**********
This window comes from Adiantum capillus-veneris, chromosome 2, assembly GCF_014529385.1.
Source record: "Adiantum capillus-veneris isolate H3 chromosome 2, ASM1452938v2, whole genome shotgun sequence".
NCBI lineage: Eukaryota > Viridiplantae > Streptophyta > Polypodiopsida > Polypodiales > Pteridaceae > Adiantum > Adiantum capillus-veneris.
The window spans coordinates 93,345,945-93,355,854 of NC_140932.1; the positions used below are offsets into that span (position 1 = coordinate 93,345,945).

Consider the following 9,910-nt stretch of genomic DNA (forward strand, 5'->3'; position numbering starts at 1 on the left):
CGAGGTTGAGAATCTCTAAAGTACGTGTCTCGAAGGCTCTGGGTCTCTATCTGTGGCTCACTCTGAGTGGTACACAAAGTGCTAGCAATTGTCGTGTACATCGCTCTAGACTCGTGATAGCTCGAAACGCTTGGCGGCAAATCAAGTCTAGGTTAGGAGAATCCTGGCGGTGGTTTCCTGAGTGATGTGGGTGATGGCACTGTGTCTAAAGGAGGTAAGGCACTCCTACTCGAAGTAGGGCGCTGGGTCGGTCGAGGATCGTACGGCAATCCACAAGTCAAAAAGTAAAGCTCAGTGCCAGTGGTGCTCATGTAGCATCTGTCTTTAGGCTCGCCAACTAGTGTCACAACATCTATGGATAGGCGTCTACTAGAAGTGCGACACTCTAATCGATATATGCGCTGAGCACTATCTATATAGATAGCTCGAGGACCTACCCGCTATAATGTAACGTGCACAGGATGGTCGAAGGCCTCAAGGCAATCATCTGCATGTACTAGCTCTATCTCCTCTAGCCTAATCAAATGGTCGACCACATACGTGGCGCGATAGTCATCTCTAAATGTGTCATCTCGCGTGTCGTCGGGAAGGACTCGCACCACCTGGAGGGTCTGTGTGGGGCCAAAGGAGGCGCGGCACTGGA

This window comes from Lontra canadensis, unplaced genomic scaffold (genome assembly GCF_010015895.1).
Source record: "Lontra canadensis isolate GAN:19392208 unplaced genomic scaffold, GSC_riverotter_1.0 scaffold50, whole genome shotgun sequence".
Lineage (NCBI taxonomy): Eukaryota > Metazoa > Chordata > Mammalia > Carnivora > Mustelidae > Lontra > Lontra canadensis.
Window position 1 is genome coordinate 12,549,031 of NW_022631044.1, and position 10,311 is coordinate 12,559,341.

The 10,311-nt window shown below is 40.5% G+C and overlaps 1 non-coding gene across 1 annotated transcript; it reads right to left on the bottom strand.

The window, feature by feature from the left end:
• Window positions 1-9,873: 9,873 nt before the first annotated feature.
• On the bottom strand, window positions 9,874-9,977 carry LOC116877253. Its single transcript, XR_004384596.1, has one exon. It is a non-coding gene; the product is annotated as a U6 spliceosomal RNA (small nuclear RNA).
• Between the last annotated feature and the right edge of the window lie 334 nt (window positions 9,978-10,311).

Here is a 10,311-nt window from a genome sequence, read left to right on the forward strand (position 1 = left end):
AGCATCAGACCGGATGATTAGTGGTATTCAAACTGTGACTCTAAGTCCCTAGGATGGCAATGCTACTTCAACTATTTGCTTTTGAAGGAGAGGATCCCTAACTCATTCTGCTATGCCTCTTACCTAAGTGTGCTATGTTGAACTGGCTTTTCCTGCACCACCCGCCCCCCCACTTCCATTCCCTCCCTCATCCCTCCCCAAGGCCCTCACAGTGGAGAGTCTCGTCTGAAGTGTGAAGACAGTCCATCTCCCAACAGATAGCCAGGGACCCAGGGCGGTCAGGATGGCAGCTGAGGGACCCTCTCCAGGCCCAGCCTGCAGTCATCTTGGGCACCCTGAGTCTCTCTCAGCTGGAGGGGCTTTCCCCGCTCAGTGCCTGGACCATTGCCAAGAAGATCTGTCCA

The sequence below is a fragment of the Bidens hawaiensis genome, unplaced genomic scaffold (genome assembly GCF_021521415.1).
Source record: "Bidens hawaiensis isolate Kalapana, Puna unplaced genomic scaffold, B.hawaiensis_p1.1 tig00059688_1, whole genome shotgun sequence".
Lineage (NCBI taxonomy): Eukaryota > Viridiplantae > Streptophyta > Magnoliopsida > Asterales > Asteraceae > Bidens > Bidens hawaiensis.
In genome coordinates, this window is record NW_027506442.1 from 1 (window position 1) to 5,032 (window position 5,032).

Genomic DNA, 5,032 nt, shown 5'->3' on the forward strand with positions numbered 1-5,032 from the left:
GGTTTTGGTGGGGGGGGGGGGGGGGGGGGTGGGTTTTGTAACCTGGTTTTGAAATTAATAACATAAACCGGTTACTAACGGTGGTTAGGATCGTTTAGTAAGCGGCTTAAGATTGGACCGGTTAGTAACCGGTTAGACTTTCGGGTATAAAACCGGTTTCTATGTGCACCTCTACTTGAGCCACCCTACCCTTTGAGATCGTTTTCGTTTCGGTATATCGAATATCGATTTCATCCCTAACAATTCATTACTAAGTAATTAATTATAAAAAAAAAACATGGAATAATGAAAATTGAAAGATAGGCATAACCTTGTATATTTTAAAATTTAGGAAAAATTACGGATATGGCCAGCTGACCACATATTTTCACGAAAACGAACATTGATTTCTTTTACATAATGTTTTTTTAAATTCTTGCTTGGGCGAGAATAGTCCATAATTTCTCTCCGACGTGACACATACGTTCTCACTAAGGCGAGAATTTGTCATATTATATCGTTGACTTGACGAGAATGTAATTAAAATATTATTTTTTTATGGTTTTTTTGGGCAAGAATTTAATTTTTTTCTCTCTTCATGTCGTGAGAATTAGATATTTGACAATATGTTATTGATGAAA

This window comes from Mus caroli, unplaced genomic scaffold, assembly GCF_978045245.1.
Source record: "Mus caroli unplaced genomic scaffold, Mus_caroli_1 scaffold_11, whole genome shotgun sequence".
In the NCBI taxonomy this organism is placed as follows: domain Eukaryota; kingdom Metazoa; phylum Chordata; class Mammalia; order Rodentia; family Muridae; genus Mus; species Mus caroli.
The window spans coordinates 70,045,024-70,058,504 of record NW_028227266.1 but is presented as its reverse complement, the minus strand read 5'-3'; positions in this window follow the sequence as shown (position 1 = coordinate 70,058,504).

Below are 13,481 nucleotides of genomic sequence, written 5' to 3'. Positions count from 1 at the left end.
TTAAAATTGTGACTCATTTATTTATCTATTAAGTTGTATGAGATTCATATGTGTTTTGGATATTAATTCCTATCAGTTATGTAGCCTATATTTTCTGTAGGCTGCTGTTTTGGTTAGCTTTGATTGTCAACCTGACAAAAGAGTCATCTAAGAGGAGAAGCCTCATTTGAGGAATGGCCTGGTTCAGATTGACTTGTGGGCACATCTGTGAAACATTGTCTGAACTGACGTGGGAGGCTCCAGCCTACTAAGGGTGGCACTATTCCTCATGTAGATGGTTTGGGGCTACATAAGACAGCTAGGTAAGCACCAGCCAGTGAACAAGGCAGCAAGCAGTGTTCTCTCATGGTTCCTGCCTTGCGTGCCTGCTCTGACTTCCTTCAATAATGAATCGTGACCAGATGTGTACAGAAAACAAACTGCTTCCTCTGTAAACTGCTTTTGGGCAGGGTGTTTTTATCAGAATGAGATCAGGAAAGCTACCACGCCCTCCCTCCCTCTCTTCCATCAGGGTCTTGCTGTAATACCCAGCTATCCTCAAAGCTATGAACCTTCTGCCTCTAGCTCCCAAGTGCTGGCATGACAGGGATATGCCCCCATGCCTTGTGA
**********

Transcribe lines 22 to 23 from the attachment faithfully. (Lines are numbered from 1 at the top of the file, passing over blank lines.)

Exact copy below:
Genomic DNA, 5,032 nt, shown 5'->3' on the forward strand with positions numbered 1-5,032 from the left:
GGTTTTGGTGGGGGGGGGGGGGGGGGGGGTGGGTTTTGTAACCTGGTTTTGAAATTAATAACATAAACCGGTTACTAACGGTGGTTAGGATCGTTTAGTAAGCGGCTTAAGATTGGACCGGTTAGTAACCGGTTAGACTTTCGGGTATAAAACCGGTTTCTATGTGCACCTCTACTTGAGCCACCCTACCCTTTGAGATCGTTTTCGTTTCGGTATATCGAATATCGATTTCATCCCTAACAATTCATTACTAAGTAATTAATTATAAAAAAAAAACATGGAATAATGAAAATTGAAAGATAGGCATAACCTTGTATATTTTAAAATTTAGGAAAAATTACGGATATGGCCAGCTGACCACATATTTTCACGAAAACGAACATTGATTTCTTTTACATAATGTTTTTTTAAATTCTTGCTTGGGCGAGAATAGTCCATAATTTCTCTCCGACGTGACACATACGTTCTCACTAAGGCGAGAATTTGTCATATTATATCGTTGACTTGACGAGAATGTAATTAAAATATTATTTTTTTATGGTTTTTTTGGGCAAGAATTTAATTTTTTTCTCTCTTCATGTCGTGAGAATTAGATATTTGACAATATGTTATTGATGAAA